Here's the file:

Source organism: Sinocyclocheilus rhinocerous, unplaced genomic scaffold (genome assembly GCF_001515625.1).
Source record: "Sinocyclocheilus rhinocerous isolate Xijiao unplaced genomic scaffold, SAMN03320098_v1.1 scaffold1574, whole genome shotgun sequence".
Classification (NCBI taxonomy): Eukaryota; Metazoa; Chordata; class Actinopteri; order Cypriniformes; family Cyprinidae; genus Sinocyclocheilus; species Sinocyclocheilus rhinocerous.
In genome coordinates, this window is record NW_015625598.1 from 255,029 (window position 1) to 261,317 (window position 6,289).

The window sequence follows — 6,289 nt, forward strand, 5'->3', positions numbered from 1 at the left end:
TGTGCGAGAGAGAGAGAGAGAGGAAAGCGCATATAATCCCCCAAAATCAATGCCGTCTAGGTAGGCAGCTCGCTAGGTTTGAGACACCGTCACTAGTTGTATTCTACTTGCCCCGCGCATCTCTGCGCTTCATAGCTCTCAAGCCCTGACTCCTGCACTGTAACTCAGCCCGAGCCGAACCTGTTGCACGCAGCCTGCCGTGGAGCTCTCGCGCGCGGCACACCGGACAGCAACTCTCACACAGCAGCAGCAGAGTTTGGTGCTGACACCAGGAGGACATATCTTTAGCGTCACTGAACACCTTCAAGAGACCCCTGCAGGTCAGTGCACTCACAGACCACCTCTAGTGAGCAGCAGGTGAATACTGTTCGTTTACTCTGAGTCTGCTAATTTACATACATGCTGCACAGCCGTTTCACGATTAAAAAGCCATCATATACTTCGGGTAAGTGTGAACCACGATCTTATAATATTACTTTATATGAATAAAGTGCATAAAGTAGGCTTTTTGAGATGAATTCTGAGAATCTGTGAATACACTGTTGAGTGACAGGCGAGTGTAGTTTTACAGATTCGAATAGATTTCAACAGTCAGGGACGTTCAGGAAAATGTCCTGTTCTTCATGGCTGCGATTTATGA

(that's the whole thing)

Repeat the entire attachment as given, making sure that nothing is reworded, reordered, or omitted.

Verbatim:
Source organism: Sinocyclocheilus rhinocerous, unplaced genomic scaffold (genome assembly GCF_001515625.1).
Source record: "Sinocyclocheilus rhinocerous isolate Xijiao unplaced genomic scaffold, SAMN03320098_v1.1 scaffold1574, whole genome shotgun sequence".
Classification (NCBI taxonomy): Eukaryota; Metazoa; Chordata; class Actinopteri; order Cypriniformes; family Cyprinidae; genus Sinocyclocheilus; species Sinocyclocheilus rhinocerous.
In genome coordinates, this window is record NW_015625598.1 from 255,029 (window position 1) to 261,317 (window position 6,289).

The window sequence follows — 6,289 nt, forward strand, 5'->3', positions numbered from 1 at the left end:
TGTGCGAGAGAGAGAGAGAGAGGAAAGCGCATATAATCCCCCAAAATCAATGCCGTCTAGGTAGGCAGCTCGCTAGGTTTGAGACACCGTCACTAGTTGTATTCTACTTGCCCCGCGCATCTCTGCGCTTCATAGCTCTCAAGCCCTGACTCCTGCACTGTAACTCAGCCCGAGCCGAACCTGTTGCACGCAGCCTGCCGTGGAGCTCTCGCGCGCGGCACACCGGACAGCAACTCTCACACAGCAGCAGCAGAGTTTGGTGCTGACACCAGGAGGACATATCTTTAGCGTCACTGAACACCTTCAAGAGACCCCTGCAGGTCAGTGCACTCACAGACCACCTCTAGTGAGCAGCAGGTGAATACTGTTCGTTTACTCTGAGTCTGCTAATTTACATACATGCTGCACAGCCGTTTCACGATTAAAAAGCCATCATATACTTCGGGTAAGTGTGAACCACGATCTTATAATATTACTTTATATGAATAAAGTGCATAAAGTAGGCTTTTTGAGATGAATTCTGAGAATCTGTGAATACACTGTTGAGTGACAGGCGAGTGTAGTTTTACAGATTCGAATAGATTTCAACAGTCAGGGACGTTCAGGAAAATGTCCTGTTCTTCATGGCTGCGATTTATGA